“I was in Rwanda during the production of the Alessandro Rocca film The Consul’s List, and while we were working there, we visited an orphanage,” Crocini said. “I also have a niece who was adopted from Ethiopia, so I was familiar with the disadvantages girls can grow up with in Africa. But it was while I was in Rwanda that I decided I would make a film about African girls and how they struggle.”

Crocini said she wrote to a number of aid agencies asking for contacts working in Africa. That e-mail led her to the founder of Get Together Girls. Crocini said she clicked right away with Grazia Orsolato, who goes by the nickname Grace.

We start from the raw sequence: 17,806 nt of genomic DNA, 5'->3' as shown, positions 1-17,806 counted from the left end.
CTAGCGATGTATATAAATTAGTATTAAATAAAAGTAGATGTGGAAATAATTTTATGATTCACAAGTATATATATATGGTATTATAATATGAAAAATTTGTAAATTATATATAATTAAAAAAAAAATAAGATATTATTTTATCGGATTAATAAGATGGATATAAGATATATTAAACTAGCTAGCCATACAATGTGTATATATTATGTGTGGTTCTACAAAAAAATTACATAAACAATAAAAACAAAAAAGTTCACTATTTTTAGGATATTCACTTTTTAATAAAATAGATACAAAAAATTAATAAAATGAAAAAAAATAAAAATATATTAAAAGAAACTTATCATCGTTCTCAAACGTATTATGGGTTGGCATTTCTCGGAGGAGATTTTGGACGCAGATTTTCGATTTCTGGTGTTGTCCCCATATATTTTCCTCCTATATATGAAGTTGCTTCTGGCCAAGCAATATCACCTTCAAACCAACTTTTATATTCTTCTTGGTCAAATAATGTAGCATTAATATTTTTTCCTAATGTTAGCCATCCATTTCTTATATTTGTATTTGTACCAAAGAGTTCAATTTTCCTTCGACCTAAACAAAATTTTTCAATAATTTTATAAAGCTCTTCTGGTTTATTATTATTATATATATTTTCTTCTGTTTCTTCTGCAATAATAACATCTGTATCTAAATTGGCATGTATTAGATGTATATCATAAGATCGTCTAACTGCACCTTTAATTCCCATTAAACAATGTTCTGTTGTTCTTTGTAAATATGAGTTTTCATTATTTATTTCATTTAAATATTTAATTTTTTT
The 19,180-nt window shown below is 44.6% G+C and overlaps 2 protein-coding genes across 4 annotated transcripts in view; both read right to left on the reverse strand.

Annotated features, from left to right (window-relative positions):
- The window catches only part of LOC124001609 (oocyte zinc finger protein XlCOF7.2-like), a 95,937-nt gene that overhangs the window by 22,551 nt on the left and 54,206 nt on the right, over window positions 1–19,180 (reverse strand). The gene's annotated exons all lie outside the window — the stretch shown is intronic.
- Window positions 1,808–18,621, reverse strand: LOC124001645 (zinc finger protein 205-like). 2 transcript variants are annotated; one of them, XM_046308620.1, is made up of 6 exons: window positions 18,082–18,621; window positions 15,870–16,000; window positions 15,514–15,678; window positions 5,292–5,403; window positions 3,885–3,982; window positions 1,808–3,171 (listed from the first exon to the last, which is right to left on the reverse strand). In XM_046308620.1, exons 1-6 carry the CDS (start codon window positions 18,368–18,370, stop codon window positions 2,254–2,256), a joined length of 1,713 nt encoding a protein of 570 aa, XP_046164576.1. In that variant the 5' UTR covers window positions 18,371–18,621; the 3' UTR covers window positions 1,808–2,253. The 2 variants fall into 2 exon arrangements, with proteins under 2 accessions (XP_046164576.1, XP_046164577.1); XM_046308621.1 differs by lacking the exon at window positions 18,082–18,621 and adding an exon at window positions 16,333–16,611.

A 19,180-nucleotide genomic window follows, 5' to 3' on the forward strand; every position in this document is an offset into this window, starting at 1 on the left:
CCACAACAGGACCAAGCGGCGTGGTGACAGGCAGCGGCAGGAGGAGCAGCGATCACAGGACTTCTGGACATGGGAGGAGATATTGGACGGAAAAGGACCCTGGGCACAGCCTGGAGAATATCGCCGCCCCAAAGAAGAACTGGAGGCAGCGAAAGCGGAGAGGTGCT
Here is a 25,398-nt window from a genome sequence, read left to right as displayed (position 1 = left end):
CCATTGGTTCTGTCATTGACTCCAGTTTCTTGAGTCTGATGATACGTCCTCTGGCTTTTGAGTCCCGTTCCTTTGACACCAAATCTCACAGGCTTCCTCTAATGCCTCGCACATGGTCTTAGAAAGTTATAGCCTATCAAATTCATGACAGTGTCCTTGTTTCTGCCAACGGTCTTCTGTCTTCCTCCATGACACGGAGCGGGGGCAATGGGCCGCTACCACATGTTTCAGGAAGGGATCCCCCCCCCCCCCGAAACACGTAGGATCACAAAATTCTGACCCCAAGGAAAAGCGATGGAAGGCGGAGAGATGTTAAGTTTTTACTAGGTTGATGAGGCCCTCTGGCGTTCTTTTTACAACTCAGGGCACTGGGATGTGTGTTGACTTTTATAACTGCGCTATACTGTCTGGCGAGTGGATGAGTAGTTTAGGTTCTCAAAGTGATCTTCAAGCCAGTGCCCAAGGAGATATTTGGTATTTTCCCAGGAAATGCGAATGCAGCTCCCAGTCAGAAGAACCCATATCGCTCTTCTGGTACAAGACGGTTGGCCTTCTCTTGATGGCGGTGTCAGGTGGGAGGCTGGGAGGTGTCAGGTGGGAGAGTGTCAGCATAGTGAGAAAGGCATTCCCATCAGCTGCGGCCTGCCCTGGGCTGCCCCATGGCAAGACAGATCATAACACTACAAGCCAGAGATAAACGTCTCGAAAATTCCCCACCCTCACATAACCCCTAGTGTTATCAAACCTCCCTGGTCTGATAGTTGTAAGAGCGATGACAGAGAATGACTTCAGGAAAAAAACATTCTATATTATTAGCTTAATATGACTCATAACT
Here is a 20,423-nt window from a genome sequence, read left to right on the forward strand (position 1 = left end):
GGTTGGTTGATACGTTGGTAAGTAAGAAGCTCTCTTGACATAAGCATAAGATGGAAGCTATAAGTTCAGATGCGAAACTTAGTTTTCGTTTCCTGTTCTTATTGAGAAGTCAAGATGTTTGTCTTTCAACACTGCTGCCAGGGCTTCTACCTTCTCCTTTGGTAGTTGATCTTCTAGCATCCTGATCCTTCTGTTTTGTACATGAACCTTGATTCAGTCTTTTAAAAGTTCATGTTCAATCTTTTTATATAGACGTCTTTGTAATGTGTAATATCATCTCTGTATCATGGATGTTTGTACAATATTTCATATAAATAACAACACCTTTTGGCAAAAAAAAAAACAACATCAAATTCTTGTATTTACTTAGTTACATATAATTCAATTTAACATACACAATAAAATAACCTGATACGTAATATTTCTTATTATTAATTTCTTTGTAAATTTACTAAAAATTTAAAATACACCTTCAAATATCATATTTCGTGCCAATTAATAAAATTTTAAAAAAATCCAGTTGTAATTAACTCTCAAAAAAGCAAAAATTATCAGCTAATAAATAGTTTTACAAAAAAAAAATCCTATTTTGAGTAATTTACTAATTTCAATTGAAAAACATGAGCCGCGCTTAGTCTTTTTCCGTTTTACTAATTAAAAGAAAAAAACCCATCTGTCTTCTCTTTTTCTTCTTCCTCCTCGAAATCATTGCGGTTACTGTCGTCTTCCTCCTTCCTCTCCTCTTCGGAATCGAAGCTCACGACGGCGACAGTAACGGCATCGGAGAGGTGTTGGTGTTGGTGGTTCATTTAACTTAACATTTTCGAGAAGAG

“Grace is very pragmatic,” Crocini said. “She’s funny, and she’s very strong, very determined. She made this huge change in her life to do this. She left her life in Italy to be with these girls and help them change their lives.”

Crocini traveled to Ngong in March 2011 to start working on the film. She had to learn on the ground and in the moment.

“There were frustrations,” she said. “I was by myself. Three weeks after I got there, I had this breakdown. I had to rely on myself. Some of the girls who wanted to be in the project decided they didn’t want to be part of the project, then they changed their minds.

“And when you’re a white person walking around with a camera in Kenya, the people don’t always want you to be around. It’s because they’ve had so many tourists come over from America and Europe and photograph them, like they were animals.”